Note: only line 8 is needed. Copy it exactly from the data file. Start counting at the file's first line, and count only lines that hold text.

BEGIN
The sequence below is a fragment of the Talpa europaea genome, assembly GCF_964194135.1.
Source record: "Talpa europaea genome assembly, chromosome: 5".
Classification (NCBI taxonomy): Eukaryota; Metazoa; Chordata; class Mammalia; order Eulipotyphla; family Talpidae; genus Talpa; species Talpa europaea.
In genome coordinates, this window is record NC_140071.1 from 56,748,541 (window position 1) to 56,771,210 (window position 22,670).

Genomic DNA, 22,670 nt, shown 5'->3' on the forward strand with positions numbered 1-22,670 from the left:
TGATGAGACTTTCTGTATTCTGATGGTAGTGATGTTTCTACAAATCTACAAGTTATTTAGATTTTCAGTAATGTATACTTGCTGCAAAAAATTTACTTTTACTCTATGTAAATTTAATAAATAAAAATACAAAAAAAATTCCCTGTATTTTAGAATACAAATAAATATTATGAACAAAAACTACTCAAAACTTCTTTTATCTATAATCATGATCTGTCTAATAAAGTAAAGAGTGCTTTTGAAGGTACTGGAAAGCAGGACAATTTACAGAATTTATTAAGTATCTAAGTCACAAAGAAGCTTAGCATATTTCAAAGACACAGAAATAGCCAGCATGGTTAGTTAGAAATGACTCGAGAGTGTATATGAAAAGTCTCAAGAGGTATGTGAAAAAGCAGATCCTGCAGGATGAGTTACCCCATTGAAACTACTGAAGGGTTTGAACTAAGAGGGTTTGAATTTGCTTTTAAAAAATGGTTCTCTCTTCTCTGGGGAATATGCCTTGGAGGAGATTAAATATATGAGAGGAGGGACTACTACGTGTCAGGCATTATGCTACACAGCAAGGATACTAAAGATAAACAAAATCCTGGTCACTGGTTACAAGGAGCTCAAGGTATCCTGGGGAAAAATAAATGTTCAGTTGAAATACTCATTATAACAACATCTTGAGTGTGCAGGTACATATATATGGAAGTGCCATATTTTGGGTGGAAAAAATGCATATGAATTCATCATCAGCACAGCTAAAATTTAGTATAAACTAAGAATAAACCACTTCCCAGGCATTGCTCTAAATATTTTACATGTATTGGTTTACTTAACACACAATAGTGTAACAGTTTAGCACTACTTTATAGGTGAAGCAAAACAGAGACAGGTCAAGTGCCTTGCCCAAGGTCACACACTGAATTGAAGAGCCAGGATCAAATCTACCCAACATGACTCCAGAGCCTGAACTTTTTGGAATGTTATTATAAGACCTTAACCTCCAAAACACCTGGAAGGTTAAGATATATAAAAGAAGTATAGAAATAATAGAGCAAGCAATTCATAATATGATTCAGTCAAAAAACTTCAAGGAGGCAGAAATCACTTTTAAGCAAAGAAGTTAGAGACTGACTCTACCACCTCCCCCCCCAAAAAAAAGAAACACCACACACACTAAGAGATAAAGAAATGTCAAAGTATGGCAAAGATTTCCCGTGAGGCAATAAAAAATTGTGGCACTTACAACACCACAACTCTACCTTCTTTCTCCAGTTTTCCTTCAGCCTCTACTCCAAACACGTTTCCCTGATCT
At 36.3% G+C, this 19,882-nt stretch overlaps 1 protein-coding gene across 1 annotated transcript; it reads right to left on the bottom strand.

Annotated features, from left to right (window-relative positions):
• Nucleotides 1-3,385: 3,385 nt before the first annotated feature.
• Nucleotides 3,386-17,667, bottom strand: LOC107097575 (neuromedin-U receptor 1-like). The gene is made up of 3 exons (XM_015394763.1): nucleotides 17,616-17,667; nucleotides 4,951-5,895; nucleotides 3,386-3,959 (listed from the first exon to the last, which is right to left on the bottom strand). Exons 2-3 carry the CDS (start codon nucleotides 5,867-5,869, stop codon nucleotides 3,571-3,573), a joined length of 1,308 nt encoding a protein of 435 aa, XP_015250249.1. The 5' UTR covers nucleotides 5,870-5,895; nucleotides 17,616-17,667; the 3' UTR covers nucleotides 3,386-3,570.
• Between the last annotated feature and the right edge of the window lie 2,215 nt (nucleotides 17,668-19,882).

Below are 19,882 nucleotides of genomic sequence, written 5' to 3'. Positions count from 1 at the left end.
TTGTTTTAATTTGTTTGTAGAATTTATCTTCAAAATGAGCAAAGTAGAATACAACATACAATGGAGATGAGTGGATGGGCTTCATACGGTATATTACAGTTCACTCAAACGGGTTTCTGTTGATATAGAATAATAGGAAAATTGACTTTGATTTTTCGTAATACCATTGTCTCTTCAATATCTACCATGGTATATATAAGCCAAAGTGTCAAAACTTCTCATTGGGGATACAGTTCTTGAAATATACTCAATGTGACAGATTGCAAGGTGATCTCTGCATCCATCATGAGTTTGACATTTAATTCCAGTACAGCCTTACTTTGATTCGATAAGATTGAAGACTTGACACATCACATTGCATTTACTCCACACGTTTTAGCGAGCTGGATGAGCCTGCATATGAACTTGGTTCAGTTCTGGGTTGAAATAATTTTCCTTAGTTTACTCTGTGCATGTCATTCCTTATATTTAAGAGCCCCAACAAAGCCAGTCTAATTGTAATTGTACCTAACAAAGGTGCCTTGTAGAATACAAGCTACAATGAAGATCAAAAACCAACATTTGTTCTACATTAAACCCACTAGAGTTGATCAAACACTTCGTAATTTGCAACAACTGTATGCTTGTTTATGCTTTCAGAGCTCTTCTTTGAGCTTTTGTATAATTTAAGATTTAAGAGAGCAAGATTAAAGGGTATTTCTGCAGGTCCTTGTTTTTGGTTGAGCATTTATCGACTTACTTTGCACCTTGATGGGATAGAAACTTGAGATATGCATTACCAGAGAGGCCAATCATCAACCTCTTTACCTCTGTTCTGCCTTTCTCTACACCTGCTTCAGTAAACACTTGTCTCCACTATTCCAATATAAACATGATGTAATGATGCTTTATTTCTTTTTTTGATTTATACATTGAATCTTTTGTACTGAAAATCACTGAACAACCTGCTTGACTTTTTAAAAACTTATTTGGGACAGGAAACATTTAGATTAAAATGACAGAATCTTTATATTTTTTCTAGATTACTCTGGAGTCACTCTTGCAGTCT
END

Annotated features, from left to right (window-relative positions):